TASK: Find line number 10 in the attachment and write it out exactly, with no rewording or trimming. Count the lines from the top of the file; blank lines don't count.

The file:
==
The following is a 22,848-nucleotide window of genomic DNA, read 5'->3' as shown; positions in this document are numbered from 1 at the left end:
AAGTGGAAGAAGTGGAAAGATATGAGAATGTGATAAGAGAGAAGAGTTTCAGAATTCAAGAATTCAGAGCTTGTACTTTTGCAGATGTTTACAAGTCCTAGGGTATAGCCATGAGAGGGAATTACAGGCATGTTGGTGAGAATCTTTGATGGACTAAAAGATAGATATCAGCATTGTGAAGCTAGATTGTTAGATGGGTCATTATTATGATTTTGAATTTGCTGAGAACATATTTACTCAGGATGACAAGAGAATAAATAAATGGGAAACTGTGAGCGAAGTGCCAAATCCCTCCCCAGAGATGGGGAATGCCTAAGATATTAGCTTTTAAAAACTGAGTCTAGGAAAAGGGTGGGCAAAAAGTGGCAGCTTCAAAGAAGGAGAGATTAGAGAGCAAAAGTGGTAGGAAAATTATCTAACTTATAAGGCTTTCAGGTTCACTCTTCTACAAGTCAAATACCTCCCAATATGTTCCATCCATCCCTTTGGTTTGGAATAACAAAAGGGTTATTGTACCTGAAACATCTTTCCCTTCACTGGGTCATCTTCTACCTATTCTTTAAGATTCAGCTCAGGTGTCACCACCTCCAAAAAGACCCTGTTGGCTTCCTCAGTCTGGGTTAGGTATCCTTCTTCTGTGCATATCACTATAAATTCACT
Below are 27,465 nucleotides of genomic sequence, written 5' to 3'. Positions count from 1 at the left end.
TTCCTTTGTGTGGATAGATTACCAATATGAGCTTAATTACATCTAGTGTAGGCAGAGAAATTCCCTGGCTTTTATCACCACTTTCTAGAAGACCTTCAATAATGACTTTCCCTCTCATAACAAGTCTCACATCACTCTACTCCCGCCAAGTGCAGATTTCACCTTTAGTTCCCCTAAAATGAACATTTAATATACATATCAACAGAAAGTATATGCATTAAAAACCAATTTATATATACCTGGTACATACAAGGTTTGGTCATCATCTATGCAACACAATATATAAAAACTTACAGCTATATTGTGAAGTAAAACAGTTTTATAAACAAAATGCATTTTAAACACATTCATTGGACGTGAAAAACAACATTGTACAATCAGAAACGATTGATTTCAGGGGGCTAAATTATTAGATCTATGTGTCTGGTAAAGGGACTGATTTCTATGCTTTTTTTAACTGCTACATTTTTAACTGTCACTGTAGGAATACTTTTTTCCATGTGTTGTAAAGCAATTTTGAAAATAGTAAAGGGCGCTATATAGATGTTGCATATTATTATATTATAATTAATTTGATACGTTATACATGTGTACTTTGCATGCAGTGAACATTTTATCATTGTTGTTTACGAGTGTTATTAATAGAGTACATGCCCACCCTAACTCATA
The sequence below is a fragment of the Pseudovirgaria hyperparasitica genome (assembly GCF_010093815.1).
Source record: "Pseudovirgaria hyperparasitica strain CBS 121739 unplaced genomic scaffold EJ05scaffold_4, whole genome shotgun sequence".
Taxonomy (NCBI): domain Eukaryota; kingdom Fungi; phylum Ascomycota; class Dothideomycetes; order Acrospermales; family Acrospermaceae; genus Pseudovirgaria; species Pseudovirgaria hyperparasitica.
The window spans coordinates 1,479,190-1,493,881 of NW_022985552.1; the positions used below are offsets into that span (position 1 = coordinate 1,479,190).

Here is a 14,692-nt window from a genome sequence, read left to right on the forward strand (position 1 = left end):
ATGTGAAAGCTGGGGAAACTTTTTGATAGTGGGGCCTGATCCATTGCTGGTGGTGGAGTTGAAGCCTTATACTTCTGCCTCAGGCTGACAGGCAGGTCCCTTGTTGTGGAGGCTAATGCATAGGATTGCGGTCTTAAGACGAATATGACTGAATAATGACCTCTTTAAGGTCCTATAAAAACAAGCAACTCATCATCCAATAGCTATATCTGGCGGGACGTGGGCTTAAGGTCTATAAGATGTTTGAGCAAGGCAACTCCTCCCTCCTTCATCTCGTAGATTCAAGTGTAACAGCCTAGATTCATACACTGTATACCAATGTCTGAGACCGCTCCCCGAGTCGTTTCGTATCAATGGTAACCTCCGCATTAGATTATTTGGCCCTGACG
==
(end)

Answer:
ATGTGAAAGCTGGGGAAACTTTTTGATAGTGGGGCCTGATCCATTGCTGGTGGTGGAGTTGAAGCCTTATACTTCTGCCTCAGGCTGACAGGCAGGTCCCTTGTTGTGGAGGCTAATGCATAGGATTGCGGTCTTAAGACGAATATGACTGAATAATGACCTCTTTAAGGTCCTATAAAAACAAGCAACTCATCATCCAATAGCTATATCTGGCGGGACGTGGGCTTAAGGTCTATAAGATGTTTGAGCAAGGCAACTCCTCCCTCCTTCATCTCGTAGATTCAAGTGTAACAGCCTAGATTCATACACTGTATACCAATGTCTGAGACCGCTCCCCGAGTCGTTTCGTATCAATGGTAACCTCCGCATTAGATTATTTGGCCCTGACG